Fears for Peregian's essence
IT IS a hard sell, but councillor Russell Green is trying to convince a sceptical Peregian Beach community watchdog that the latest changes to the Essence of Peregian development are minor.
He agreed to address the concerns of Peregian Beach Community Association last Sunday morning at its monthly meeting about the caravan park redevelopment, which members are convinced will forever alter the character of their beachside village.
PBCA spokesman Barry Cotterell is not buying the line that changes to the proposed commercial and resort complex with "30 beach shacks and 32 three-bedroom apartments" will not impact on the local amenity.
"We believe that this is grossly unfair on the community. It (the development company) has been given an approval and now it is seeking to change things but keep the approval," Mr Cotterell said.
"IT is basically saying it wants two bites of the cherry."
But developer Tony Scanlon said on Friday he was simply working with the council for lawful changes to an existing approval and he would not be adding one square centimetre of extra ground-floor area to the development.
Mr Scanlon said Essence would be a major boost to Peregian, with 300 jobs created in construction and 20 to 25 positions as part of the complex.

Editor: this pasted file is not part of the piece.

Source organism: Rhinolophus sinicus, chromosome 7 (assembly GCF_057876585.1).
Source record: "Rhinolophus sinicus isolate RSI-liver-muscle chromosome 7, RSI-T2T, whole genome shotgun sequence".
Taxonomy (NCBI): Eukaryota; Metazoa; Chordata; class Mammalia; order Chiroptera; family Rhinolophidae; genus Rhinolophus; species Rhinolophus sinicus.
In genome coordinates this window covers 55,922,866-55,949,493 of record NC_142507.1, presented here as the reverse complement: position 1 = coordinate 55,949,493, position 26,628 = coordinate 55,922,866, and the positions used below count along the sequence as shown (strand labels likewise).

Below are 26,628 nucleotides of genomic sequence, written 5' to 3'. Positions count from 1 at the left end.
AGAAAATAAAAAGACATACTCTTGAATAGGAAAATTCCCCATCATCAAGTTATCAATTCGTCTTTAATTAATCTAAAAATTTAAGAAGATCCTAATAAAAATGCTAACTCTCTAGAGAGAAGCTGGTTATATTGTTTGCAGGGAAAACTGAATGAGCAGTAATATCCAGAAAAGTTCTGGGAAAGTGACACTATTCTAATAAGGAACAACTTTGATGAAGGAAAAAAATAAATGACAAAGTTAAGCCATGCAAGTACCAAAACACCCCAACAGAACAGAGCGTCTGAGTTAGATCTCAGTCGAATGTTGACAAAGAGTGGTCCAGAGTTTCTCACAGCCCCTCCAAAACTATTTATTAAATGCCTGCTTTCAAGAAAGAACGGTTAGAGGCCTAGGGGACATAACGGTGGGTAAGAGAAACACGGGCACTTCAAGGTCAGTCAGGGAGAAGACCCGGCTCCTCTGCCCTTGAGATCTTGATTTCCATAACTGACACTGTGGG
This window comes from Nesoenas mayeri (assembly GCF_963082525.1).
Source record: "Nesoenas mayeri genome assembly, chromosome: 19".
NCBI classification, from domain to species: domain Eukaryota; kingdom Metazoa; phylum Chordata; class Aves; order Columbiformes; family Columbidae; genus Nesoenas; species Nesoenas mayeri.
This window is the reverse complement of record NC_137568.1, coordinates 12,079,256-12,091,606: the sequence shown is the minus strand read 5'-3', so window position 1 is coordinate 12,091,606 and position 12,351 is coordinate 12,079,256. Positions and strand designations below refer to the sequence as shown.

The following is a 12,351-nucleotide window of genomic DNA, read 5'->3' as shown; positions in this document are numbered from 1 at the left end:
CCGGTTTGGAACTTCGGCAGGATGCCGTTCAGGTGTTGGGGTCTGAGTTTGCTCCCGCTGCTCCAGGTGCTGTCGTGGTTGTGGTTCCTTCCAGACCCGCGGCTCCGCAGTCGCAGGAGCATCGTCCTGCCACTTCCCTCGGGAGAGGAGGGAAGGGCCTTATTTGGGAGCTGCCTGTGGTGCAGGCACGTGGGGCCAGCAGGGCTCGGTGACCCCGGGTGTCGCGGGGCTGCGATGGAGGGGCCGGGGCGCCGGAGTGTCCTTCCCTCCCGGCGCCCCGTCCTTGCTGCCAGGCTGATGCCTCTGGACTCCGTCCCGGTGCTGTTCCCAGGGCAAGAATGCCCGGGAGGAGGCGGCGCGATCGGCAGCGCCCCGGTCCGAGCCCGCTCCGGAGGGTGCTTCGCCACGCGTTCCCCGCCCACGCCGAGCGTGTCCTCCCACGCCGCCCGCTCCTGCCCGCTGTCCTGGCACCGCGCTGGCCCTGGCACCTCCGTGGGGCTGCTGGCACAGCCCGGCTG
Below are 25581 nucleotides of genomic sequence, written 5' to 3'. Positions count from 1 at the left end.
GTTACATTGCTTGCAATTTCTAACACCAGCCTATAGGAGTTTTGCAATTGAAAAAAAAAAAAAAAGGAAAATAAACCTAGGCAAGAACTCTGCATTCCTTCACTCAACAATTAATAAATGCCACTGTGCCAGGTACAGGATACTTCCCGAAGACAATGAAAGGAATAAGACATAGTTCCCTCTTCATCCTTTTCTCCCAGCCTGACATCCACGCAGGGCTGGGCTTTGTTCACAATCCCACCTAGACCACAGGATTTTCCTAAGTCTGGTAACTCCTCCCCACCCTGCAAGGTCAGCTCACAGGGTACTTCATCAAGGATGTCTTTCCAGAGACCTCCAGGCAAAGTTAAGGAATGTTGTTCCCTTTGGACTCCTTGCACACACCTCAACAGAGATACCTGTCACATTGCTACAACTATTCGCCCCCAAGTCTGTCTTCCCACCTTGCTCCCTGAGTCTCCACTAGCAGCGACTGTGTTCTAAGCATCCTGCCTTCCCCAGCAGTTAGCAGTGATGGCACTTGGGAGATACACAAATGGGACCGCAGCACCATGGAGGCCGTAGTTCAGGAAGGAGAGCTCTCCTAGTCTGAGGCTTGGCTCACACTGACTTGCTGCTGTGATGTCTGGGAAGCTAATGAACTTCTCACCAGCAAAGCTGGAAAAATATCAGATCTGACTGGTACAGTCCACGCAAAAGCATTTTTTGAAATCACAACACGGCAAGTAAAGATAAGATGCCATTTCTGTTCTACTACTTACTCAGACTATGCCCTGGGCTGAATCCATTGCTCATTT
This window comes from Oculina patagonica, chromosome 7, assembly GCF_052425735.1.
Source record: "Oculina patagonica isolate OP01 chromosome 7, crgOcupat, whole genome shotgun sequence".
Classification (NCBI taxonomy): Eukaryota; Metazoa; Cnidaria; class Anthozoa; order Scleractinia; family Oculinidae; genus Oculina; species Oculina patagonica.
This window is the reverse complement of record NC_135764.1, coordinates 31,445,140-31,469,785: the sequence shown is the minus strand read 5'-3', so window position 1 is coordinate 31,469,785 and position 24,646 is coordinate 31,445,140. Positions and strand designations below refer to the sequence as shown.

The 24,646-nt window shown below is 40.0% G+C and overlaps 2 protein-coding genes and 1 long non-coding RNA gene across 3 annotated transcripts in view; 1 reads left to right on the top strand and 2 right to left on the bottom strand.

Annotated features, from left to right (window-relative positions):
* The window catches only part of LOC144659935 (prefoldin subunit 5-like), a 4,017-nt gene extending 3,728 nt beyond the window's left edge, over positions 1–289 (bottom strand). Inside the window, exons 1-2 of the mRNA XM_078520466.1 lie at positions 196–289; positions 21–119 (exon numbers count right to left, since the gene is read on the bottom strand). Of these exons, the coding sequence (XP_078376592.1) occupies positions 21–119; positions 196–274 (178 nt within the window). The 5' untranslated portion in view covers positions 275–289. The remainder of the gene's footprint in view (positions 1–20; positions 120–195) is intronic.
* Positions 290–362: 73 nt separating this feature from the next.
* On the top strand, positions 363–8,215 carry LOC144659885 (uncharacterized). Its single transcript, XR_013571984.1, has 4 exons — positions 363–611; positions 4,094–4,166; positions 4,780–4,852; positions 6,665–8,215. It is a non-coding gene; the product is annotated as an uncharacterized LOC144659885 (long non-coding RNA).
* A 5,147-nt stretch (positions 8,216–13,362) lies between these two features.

"The site there is 23,000sq m and I've donated 8000sq m back to the council for the benefit of the local community in the first stage of development," he said.
"All we are doing here is adding extra balconies on the front (of Essence) to enhance people's stays. We are also creating more carparks."
Mr Scanlon said the major change was the staging of the development, with the commercial component hopefully getting under way in the first six months of the year and the residential sections to follow.
He said the staging was because of the tough economic climate.
Last week Cr Green told the Noosa News that the staging of the development held no real concerns for the council.
More than 7000sq m - or about a third of the site - will be dedicated open space, offering a green buffer to the adjoining Noosa National Park.
Cr Green said the other variations to the development included the proposal to allow outdoor dining in the restaurant and a variation in operating hours to allow for the serving of breakfast.
The councillor said the council's planners had looked closely at the changes and believed they were minor in nature and not likely to have any significant impact on the residential amenity.
He said any changes agreed to by the council to take to the court come with conditions in place to ensure people were not adversely affected.
Mr Cotterell said the proposal to have outdoor dining, extended food service and balconies would have to create noise issues for residents and should be rejected.
Now that a four-year approval is in place, Scanlon Group is seeking to make changes and the council and company representatives are working their way through these proposals.
This is in preparation for taking the variation applications back to the planning court for a further ruling
The planning court in 2010 ordered that:
"The development must be undertaken and operated in a manner that causes no detrimental impact upon the amenity of the neighbourhood by reason of the creation of excessive noise, lighting nuisance or other emissions."